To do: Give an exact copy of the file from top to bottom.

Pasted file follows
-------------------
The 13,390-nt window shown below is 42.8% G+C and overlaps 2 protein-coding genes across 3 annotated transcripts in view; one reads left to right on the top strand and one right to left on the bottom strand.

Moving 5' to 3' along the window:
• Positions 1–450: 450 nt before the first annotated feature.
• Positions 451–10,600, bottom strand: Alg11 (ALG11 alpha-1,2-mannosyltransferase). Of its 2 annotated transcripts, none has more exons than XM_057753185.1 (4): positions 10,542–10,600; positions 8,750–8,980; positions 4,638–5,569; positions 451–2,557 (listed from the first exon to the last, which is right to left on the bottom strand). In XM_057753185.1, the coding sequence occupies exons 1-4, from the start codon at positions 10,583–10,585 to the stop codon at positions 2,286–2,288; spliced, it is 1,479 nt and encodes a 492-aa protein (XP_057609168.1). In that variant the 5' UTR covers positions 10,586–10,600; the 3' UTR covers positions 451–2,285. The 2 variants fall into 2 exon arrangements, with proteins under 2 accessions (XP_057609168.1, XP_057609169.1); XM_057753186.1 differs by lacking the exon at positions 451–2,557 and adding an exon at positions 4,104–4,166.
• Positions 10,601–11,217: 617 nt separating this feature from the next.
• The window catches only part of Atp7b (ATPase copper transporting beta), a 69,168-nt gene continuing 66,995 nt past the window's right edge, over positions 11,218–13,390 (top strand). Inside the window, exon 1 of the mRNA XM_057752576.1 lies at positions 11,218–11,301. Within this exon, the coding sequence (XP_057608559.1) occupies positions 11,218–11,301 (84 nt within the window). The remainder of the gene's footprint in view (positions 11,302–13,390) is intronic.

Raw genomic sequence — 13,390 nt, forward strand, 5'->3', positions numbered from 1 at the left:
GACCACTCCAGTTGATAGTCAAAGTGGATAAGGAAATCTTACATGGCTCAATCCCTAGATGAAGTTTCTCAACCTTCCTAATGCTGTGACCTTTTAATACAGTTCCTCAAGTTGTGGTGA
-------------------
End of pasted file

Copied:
The 13,390-nt window shown below is 42.8% G+C and overlaps 2 protein-coding genes across 3 annotated transcripts in view; one reads left to right on the top strand and one right to left on the bottom strand.

Moving 5' to 3' along the window:
• Positions 1–450: 450 nt before the first annotated feature.
• Positions 451–10,600, bottom strand: Alg11 (ALG11 alpha-1,2-mannosyltransferase). Of its 2 annotated transcripts, none has more exons than XM_057753185.1 (4): positions 10,542–10,600; positions 8,750–8,980; positions 4,638–5,569; positions 451–2,557 (listed from the first exon to the last, which is right to left on the bottom strand). In XM_057753185.1, the coding sequence occupies exons 1-4, from the start codon at positions 10,583–10,585 to the stop codon at positions 2,286–2,288; spliced, it is 1,479 nt and encodes a 492-aa protein (XP_057609168.1). In that variant the 5' UTR covers positions 10,586–10,600; the 3' UTR covers positions 451–2,285. The 2 variants fall into 2 exon arrangements, with proteins under 2 accessions (XP_057609168.1, XP_057609169.1); XM_057753186.1 differs by lacking the exon at positions 451–2,557 and adding an exon at positions 4,104–4,166.
• Positions 10,601–11,217: 617 nt separating this feature from the next.
• The window catches only part of Atp7b (ATPase copper transporting beta), a 69,168-nt gene continuing 66,995 nt past the window's right edge, over positions 11,218–13,390 (top strand). Inside the window, exon 1 of the mRNA XM_057752576.1 lies at positions 11,218–11,301. Within this exon, the coding sequence (XP_057608559.1) occupies positions 11,218–11,301 (84 nt within the window). The remainder of the gene's footprint in view (positions 11,302–13,390) is intronic.

Raw genomic sequence — 13,390 nt, forward strand, 5'->3', positions numbered from 1 at the left:
GACCACTCCAGTTGATAGTCAAAGTGGATAAGGAAATCTTACATGGCTCAATCCCTAGATGAAGTTTCTCAACCTTCCTAATGCTGTGACCTTTTAATACAGTTCCTCAAGTTGTGGTGA